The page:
According to a new report from eBay, many Australian households have been on a monetary run over the past year. Some made more than $ 10,000 selling unwanted items online.

While many people tightened their wallets or used the extra time at home to obtain an eviction during the pandemic, around one in five Australians – 22 percent – started selling used goods online.

More than half – 52 percent – made an average of $ 4,292 from selling their loved goods online, but one in ten Australians made money – more than $ 10,000 selling used goods online, according to the online retailer.

The e-commerce giant examined in its report “Lockdown: One Year On”, a survey of more than 2,100 Australians in early 2021, how shopping habits have changed during the pandemic.

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The report found that at the height of the pandemic, the nation responded quickly to hygiene and safety. In March 2020 alone, sales of face masks rose by more than 700,000 percent and sales of hand wash products rose by 4,000 percent.

At home, more and more people were engaged in new and old hobbies, with sewing surprisingly making a comeback. Sewing sales rose 654 percent in August 2020 and became the fastest growing hobby in winter.

Aussies have spent more than $ 59 million on books since the lockdown began. When we started doing an inventory of our savings, sales of Scott Pape’s money book, The Barefoot Investor, grew 152 percent. Meanwhile, some Aussies had other thoughts: Sales of adult fiction like the Fifty Shades of Gray series increased fivefold in May 2020.

Lego sales hit the roof with three Lego sets selling every minute on eBay.

People also turned to nature when they could. Sales of fishing gear increased by 1,588 percent in July 2020.

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Tim MacKinnon, Managing Director of eBay Australia, believes the online shopping trend will continue after an additional million shoppers turned to eBay shopping since the beginning of the pandemic.

“We saw the rapid acceleration of e-commerce firsthand,” he said.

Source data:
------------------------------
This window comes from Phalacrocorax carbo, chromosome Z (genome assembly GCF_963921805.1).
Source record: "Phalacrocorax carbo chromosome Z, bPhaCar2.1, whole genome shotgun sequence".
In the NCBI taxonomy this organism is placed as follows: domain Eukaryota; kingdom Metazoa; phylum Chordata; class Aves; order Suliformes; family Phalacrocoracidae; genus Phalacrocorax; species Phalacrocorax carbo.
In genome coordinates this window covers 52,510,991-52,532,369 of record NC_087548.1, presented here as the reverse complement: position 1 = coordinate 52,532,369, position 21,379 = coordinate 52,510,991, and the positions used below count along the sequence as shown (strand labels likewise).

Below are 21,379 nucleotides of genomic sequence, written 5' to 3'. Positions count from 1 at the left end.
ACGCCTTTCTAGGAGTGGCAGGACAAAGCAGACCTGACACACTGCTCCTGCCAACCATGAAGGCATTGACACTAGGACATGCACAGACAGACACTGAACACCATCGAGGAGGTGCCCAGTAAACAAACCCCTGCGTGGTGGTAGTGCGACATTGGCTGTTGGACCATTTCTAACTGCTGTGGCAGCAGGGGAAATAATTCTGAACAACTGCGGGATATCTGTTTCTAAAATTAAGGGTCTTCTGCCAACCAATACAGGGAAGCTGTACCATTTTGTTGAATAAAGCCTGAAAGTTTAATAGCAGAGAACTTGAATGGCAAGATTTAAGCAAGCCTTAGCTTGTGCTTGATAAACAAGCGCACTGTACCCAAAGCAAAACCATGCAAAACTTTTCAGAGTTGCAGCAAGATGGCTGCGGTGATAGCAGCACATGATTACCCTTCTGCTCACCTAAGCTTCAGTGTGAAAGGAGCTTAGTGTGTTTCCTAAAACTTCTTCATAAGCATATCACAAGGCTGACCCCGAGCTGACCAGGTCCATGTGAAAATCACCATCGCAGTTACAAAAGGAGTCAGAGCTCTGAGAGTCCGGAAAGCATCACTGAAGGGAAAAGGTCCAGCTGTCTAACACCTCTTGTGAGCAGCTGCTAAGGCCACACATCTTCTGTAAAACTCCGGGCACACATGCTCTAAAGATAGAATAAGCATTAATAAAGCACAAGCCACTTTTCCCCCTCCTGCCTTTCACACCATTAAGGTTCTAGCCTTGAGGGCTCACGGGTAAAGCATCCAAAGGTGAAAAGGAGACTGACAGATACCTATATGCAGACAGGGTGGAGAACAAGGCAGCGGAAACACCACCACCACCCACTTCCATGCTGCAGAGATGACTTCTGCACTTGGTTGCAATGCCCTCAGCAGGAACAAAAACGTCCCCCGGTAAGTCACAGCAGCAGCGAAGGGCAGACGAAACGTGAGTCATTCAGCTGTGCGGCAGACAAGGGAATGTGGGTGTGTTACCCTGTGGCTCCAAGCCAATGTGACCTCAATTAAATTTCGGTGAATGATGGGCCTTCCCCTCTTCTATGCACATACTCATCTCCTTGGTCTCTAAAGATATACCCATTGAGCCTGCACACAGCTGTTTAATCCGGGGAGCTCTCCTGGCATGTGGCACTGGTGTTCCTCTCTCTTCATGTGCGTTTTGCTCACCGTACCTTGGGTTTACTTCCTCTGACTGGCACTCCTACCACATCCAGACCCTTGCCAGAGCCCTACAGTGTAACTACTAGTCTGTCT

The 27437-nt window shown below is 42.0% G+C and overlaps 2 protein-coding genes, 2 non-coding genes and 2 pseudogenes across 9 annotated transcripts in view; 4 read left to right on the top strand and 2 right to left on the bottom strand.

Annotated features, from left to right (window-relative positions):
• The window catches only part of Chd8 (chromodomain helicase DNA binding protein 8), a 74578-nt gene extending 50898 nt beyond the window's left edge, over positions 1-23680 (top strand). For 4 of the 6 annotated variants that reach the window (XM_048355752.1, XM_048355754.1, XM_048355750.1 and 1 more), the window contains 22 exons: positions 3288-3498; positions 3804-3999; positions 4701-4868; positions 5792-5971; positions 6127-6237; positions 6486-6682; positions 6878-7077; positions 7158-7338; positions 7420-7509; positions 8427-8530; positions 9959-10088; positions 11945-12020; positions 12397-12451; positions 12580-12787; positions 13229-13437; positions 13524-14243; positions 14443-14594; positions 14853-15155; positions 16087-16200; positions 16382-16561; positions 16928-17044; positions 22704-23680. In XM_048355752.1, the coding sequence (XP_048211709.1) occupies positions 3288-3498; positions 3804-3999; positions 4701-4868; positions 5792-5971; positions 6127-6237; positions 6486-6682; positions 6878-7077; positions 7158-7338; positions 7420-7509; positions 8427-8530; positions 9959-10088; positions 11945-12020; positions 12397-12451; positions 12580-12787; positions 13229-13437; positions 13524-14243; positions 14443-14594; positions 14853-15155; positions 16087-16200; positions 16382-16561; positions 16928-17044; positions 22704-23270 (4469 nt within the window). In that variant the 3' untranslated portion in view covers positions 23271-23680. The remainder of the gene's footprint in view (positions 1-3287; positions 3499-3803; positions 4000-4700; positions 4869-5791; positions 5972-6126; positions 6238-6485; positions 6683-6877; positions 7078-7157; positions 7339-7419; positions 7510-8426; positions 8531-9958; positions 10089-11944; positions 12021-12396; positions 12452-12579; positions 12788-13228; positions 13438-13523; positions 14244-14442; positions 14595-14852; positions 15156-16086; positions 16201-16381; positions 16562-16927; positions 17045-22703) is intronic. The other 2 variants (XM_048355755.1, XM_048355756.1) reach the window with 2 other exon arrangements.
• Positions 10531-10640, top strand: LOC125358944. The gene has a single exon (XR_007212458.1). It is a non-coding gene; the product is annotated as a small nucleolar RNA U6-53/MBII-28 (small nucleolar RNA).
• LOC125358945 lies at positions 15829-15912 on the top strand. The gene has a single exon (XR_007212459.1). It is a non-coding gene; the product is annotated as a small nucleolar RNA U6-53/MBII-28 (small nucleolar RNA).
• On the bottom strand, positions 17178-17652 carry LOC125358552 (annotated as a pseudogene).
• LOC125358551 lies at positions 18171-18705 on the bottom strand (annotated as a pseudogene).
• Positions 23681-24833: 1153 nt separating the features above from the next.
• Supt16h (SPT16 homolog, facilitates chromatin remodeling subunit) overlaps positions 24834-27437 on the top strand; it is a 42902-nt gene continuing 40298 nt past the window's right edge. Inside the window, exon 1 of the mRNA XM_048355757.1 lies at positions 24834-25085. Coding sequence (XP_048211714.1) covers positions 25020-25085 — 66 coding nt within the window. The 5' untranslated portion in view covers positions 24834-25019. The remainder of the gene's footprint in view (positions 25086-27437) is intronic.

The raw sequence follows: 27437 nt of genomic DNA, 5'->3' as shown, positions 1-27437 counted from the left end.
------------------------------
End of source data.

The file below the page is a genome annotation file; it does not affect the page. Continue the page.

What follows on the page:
“It’s hard to believe that it’s been a year since the COVID-19 pandemic put parts of Australia into lockdown. Nobody knew how consumers would react when we first stepped into this crisis, but a year later we saw a rapid acceleration in e-commerce, a trend that will continue. “

Mr. MacKinnon added that they saw “tremendous support” for native local businesses, 40,000 of which are on eBay. “Searches on eBay for Australian-made items rose more than 430 percent in July,” he said.

Dominique Lamb, CEO of the National Retail Association, agreed that online shopping played a huge role in 2020 as Aussies navigated a pandemic.

“The past 12 months have been an incredibly volatile time for Australian retailers, with government bans, panic buying and higher discretionary spending,” said Ms. Lamb.

“While we saw retail spending spike over the holidays, online shopping played a bigger role in that role than ever.”

Gary Starr, executive general manager of Business, Government and International at Australia Post, said online deliveries had gotten off to a good start. January – usually a quiet month after the holiday season – rose 44 percent over the previous year.

“It is clear that online remains a critical channel for buyers,” said Starr.

“Online shoppers’ engagement remains high and while we don’t expect the same extreme peaks we saw in 2020, online shopping participation is expected to stabilize well above pre-COVID levels. “

Futurist Chris Riddell said shopping had seen the fastest and most significant change in over 100 years in the past 12 months in what he called “retailing the world over”.

“This is without a doubt the most extraordinary time to be a consumer. In the next five years alone we will see more innovations than in the last 50 years, ”he said.

“Much of what we see today is just the tip of the iceberg for the new normal as online platforms such as marketplaces integrate into this new world of intelligent experiences where data is used to ensure that each person’s experience is personalized become a single moment, from computers as CEOs to digital storefronts to virtual e-commerce dating assistants.

“Yes, the future will be different. But the future will also be amazing. “